Talking with The Athletic’s Ken Rosenthal this week, Washington Nationals’ GM Mike Rizzo dismissed any talk of the team potentially trading staff ace Max Scherzer, telling the bow-tied reporter, “[w]e’re certainly not thinking about that right now.” Resist the urge to jump on that “right now” as reason to believe that the Nationals might actually deal the 34-year-old right-hander, even though Scherzer will, “... gain full no-trade protection as a 10-and-5 player – 10 years of service, five consecutively with the same club,” after this season ends, something Rosenthal mentions in discussing the possibility.
“We control the best pitcher in baseball for 2 1/2 more years – three playoff runs,” Rizzo added.
“He’s extremely well-priced. If you look at his contract, he’s extremely, extremely well-priced. We would have to command something that would be franchise-altering to consider moving him.”
Rosenthal notes in the article that Scherzer is still owed, “the second $7.5 million portion of a $15 million payout for this season, plus $15 million in both 2020 and ‘21,” and, ‘[h]e will receive additional $15 million payments, deferred without interest, from ‘22 to ‘28,” and the yearly hit, for payroll/luxury tax threshold purposes, is $30M based on the average annual value of the 7-year/$210M deal the pitcher signed with the Nationals in January of 2015.
Scherzer didn’t get a no-trade clause in his contract, but at the end of the season, as Rosenthal noted, he will have full no-trade protection.
“If the Nats are to trade him,” Rosenthal suggests, “... their best chance would be within the next 6 1/2 weeks, before Scherzer gains control of the process,” though the Nationals don’t currently see themselves as being out of the race for a postseason berth. But if that should change in the weeks leading up to the July 31st trade deadline?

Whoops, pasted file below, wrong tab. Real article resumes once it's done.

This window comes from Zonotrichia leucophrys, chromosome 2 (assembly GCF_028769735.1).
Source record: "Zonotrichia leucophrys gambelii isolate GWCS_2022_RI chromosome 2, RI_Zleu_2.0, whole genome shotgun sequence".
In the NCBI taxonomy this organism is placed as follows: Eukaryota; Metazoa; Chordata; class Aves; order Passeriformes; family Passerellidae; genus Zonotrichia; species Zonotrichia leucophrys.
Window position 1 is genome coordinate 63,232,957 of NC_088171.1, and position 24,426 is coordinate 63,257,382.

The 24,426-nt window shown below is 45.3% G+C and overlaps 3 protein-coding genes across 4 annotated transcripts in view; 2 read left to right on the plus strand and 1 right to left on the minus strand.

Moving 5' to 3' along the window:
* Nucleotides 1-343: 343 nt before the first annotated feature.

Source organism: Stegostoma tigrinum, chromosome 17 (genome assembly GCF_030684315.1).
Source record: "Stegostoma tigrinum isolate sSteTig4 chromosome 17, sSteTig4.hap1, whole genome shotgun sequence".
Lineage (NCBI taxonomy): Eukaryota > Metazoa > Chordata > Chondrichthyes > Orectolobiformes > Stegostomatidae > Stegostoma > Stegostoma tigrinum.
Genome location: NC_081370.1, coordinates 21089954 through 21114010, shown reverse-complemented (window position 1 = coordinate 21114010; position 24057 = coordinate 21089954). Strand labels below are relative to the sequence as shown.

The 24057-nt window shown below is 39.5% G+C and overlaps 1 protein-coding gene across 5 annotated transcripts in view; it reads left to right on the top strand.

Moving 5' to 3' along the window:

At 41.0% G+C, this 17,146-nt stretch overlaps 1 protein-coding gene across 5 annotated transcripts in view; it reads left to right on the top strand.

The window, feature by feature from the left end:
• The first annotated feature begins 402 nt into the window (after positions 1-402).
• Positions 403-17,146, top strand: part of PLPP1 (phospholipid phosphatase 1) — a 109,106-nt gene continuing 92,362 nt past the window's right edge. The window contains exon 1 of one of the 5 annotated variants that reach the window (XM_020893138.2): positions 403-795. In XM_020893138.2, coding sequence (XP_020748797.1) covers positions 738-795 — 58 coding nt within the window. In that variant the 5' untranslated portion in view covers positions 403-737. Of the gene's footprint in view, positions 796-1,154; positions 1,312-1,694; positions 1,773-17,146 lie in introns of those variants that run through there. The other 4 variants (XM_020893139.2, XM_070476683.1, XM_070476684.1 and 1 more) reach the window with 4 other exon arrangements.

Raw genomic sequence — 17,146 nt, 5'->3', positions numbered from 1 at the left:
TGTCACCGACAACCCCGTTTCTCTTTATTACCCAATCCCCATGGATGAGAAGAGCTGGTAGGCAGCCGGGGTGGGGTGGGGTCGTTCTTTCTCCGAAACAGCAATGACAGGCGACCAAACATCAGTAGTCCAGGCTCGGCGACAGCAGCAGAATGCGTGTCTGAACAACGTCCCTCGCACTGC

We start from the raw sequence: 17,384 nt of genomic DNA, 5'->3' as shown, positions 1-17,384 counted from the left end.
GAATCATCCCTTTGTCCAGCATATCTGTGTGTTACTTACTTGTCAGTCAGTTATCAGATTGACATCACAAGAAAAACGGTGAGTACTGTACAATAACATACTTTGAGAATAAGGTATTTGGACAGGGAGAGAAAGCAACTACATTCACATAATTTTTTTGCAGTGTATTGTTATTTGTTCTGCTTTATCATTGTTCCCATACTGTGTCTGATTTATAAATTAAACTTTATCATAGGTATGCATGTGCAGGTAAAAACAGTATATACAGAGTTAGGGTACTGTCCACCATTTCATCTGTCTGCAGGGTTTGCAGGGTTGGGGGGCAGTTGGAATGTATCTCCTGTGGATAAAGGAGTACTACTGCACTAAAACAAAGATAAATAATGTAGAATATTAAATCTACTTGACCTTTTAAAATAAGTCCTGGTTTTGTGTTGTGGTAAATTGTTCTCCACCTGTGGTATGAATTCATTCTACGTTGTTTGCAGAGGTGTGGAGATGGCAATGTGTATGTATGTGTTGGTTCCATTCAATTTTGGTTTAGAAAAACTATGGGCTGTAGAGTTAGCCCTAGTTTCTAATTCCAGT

That would increase the likelihood, Rosenthal suggests, of the Nationals entertaining offers for the likes of their ace, their closer, Sean Doolittle (who has another club option for $6.5M for 2020), and third baseman Anthony Rendon, who’s set to hit free agency this winter if the Nats don’t get him signed to a long-term extension before then.
What’s the latest on Rendon?
Rizzo reiterated in a May 22nd appearance on 106.7 the FAN in D.C.’s Sports Junkies that the two sides have continued to talk, and Rendon, “is a guy that we drafted, developed, signed, and watched turn into a star in front of our eyes. He’s a guy that we would like to have long-term, we’re certainly going to be aggressive and try to make that happen, and hopefully it will.”
Rizzo told Rosenthal this week that the Nationals and Rendon continue to talk, and, “[w]e’ve gone back and forth with offers and counter-proposals fairly recently,” though The Athletic’s reporter notes that were they to trade the 29-year-old infielder, the “... return in a trade for Rendon almost certainly would beat the draft pick the Nats would receive if he left as a free agent, though, he suggests, “... it would not necessarily be a game changer,” considering, for example, the return the Baltimore Orioles got when they traded Manny Machado to LA, and the fact that Rendon, like Machado last year, is a rental.
Rizzo drafted Scherzer while serving as the Scouting Director in Arizona in 2006, and then signed him to a massive free agent deal.
He drafted Rendon and oversaw the infielder’s development as he turned into one of the top position players in the game.
Will that history cloud Rizzo’s judgement going into the deadline? Will he put aside the personal and do what he thinks is right for the franchise going forward whether that’s keeping or trading away pieces if the right deal is there?
What sort of reaction would there be from the fan base if the Nationals were to trade Max Scherzer, who currently has a 2.81 ERA, a 2.27 FIP, 20 walks (1.81 BB/9), and 136 Ks (12.32 K/9) in 15 starts and 99 1⁄3 IP, or let Anthony Rendon (.321/.415/.660, 19 doubles, 16 homers, 3.1 fWAR this season) walk, a year after Bryce Harper left as a free agent?
The next six weeks will present difficult challenges for the General Manager, and there will be no shortage of opinions and takes, hot and otherwise, on which direction Rizzo and Co. in the Nationals’ front office should go...